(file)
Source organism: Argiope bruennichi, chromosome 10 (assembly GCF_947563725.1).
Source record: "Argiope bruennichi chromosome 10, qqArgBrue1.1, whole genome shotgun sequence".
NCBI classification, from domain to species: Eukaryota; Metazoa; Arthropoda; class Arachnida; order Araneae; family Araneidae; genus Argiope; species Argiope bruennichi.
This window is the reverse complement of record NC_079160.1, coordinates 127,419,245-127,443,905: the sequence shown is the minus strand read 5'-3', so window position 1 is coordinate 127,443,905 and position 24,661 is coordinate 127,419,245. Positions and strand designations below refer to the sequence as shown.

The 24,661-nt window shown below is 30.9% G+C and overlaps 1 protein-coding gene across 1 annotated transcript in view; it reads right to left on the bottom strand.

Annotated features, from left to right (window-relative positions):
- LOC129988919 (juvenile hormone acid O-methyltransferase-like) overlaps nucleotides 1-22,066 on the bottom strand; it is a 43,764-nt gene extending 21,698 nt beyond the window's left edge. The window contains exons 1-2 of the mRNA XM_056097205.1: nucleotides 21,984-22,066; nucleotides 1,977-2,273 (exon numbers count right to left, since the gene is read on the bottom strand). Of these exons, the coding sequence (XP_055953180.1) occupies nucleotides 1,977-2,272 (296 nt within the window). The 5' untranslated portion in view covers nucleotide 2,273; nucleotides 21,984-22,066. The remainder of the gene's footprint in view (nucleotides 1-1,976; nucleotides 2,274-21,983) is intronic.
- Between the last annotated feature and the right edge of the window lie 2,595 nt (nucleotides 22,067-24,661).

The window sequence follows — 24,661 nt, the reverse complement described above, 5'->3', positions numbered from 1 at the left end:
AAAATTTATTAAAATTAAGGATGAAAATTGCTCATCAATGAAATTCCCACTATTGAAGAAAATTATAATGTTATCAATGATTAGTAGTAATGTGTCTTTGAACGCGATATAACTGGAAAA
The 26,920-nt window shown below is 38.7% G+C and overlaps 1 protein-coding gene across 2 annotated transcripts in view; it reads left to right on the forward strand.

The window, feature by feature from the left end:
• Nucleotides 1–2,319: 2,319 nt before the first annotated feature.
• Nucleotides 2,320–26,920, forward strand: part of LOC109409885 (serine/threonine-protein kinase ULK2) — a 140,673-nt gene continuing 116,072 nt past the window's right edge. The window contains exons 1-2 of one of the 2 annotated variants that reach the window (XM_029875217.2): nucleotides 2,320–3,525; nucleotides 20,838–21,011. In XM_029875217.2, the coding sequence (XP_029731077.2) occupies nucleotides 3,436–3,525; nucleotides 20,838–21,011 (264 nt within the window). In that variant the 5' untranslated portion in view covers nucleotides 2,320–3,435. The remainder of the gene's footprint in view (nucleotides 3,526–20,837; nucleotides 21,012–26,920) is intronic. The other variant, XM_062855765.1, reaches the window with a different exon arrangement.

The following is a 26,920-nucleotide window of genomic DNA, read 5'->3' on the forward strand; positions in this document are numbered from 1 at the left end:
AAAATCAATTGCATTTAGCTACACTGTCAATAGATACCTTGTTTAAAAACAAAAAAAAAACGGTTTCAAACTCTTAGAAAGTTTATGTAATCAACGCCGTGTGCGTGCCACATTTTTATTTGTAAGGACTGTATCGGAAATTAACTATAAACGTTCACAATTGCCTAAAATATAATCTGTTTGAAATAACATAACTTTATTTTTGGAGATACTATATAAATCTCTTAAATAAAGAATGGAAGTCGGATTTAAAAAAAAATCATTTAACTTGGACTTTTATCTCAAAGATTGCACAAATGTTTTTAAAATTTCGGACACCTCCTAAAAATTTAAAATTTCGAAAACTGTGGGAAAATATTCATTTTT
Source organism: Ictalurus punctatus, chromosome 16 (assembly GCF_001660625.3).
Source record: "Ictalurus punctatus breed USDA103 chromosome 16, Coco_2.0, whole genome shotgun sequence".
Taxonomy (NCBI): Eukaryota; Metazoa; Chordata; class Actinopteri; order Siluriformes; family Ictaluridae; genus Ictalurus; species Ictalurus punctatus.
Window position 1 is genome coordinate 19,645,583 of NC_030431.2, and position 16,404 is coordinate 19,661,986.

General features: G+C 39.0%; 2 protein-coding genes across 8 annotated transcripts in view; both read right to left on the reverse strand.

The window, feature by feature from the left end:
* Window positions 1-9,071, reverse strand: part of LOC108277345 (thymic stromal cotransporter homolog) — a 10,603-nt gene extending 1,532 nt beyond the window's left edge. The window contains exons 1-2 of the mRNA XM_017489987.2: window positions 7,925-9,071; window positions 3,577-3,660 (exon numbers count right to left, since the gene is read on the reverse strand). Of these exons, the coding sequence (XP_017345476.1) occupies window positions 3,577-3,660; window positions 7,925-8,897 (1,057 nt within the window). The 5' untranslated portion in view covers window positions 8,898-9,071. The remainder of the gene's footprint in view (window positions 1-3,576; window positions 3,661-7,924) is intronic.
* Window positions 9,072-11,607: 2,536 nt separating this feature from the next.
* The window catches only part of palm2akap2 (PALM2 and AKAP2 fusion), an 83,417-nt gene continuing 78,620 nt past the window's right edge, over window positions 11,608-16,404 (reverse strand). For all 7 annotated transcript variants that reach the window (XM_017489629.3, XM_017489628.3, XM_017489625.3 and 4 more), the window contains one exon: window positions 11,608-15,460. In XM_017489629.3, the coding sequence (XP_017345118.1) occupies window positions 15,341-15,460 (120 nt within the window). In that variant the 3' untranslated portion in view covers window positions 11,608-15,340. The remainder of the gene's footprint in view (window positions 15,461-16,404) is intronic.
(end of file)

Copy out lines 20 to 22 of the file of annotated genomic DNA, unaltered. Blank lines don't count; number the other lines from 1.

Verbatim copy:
Window position 1 is genome coordinate 19,645,583 of NC_030431.2, and position 16,404 is coordinate 19,661,986.

General features: G+C 39.0%; 2 protein-coding genes across 8 annotated transcripts in view; both read right to left on the reverse strand.

The window, feature by feature from the left end: